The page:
How using an electric car battery as a power source may have made a difference when James fought a bushfire

Electric vehicles (EV) are not suitable for firefighting.

But winemaker James Tilbrook says if he had had access to one of today’s state-of-the-art electric vehicles in December 2019, it might have helped when the Cudlee Creek bushfire tore through the hills of ‘Adelaide.

As he fought to protect his property, Mr Tilbrook attempted to pump water from his dam to his reservoir, in an urgent attempt to supply his irrigation system.

“Because the electricity was cut off, we had no more electricity for the dam pump,” he said.

“By not being able to get water into this tank, I was unable to get it into the two valves closest to the fire front.”

Mr Tilbrook said an electric vehicle (EV) with power-sharing capability would have given him the option of simply driving to his pump and plugging it into the car battery.

The Tilbrook Estate vineyard was blackened when the Cudlee Creek fire broke out.(Supplied: Tilbrook Estate)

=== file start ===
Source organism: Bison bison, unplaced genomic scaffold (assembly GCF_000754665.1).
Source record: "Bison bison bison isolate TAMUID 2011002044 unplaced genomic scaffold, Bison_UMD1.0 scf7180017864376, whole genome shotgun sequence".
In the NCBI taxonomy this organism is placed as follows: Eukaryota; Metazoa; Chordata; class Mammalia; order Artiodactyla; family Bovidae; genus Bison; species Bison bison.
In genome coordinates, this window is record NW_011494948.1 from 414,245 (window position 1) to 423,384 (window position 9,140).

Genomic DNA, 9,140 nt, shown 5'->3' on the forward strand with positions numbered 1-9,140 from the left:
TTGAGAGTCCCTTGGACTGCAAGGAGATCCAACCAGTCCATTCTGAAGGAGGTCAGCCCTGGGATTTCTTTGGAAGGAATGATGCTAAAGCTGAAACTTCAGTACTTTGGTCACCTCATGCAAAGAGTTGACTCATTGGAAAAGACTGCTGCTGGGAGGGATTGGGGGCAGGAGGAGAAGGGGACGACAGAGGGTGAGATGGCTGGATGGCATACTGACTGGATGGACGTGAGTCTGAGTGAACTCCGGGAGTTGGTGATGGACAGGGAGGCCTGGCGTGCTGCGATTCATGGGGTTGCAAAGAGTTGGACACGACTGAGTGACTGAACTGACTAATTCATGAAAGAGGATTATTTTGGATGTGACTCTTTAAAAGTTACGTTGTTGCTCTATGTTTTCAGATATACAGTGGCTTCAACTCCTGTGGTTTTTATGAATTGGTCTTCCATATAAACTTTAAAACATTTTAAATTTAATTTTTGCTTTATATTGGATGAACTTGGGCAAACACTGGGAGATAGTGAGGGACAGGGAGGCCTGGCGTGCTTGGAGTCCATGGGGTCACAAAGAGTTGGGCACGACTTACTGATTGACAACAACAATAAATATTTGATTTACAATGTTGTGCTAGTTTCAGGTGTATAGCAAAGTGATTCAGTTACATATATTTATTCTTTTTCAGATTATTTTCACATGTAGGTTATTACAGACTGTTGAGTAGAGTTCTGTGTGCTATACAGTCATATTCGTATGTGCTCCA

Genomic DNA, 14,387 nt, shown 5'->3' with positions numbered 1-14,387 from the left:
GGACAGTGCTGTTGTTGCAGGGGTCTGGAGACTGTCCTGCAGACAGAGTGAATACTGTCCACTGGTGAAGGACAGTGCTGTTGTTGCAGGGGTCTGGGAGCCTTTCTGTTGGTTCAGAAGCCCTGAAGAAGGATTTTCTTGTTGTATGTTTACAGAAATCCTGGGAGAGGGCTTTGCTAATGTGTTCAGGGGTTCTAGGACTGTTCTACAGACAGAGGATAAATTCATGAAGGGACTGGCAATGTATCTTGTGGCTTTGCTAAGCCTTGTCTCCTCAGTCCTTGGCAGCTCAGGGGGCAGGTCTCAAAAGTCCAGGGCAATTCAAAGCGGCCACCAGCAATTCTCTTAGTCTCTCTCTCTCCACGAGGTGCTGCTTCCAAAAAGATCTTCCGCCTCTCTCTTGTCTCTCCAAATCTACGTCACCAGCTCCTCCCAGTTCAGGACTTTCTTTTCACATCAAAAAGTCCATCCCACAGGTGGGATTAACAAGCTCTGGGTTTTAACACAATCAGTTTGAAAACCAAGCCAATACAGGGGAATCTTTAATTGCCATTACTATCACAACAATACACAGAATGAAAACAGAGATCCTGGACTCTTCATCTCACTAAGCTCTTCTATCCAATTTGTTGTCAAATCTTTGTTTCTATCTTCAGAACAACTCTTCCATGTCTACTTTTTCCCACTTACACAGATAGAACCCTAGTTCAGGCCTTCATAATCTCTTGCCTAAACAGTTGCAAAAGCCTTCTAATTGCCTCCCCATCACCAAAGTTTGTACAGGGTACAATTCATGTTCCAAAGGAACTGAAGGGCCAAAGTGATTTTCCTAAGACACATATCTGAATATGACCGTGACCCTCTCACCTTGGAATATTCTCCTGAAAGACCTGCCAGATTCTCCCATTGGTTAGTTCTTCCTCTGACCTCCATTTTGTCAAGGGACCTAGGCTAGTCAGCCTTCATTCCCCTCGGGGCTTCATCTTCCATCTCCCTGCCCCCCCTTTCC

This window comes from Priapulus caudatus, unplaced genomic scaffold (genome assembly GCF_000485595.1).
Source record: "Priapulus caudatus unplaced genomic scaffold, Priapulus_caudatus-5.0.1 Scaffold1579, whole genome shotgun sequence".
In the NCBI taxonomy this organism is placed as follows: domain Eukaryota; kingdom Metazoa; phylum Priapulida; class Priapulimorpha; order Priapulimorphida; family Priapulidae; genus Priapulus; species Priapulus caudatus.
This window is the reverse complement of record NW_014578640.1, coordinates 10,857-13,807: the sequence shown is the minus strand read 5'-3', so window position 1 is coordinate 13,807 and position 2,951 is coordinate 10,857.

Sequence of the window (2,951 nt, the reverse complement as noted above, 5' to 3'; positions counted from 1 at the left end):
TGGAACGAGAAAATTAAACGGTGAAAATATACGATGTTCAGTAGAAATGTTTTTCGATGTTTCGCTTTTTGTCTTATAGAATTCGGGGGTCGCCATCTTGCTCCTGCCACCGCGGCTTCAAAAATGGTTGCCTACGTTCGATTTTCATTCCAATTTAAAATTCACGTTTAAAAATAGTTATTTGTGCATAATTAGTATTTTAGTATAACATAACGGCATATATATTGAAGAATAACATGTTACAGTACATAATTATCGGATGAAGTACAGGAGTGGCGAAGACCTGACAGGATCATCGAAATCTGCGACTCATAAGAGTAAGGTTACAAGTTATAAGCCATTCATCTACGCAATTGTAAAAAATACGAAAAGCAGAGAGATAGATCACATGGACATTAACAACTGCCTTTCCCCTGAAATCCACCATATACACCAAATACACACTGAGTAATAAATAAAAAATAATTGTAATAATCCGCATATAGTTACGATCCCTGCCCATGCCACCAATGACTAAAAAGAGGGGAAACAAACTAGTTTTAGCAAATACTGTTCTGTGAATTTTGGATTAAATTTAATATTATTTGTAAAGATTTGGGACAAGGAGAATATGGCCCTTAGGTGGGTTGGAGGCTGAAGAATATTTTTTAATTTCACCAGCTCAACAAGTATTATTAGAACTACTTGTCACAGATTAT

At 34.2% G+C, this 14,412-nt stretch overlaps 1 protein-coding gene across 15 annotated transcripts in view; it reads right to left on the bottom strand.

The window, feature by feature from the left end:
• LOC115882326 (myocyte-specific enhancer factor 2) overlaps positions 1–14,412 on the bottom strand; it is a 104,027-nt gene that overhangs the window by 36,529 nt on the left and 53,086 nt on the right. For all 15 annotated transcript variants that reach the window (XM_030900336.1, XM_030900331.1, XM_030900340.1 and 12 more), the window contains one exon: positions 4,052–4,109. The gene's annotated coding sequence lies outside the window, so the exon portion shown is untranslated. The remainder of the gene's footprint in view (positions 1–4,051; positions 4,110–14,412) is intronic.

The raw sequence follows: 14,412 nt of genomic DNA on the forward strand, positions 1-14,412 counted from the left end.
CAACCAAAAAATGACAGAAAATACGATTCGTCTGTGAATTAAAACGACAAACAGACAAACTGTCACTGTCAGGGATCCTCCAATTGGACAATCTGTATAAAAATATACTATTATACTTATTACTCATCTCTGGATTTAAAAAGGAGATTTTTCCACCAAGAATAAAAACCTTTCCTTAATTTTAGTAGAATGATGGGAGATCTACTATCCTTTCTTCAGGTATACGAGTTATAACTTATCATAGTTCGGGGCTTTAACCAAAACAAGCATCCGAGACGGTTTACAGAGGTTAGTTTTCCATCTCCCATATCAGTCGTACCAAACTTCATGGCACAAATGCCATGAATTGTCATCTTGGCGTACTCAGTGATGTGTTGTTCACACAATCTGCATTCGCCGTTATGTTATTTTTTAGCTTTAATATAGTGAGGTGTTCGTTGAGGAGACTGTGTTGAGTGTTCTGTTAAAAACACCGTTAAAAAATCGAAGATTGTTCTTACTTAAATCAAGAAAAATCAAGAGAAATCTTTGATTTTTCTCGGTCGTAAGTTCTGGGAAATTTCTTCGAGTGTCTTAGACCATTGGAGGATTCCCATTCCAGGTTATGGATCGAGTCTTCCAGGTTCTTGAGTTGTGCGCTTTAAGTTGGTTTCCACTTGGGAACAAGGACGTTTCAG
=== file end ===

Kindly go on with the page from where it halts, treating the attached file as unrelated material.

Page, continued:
“We could have distributed 35,000 liters of water per hour around the vineyard,” he said.

Using an electric vehicle in this way – as a mini mobile power source – relies on a feature known as vehicle charging (V2L), which is built into many of the current generations of electric vehicles.

But proponents have bigger goals in mind, including using car batteries to power homes.

What is the cost and what is the gain?

In the two-and-a-half years since fire destroyed Mr Tilbrook’s vineyard, his Tilbrook Estate winery has rebuilt and rebounded, and relies heavily on solar panels to power his facility cellar door.

“Right now we’re figuring out if we’re getting a battery,” Mr. Tilbrook said.

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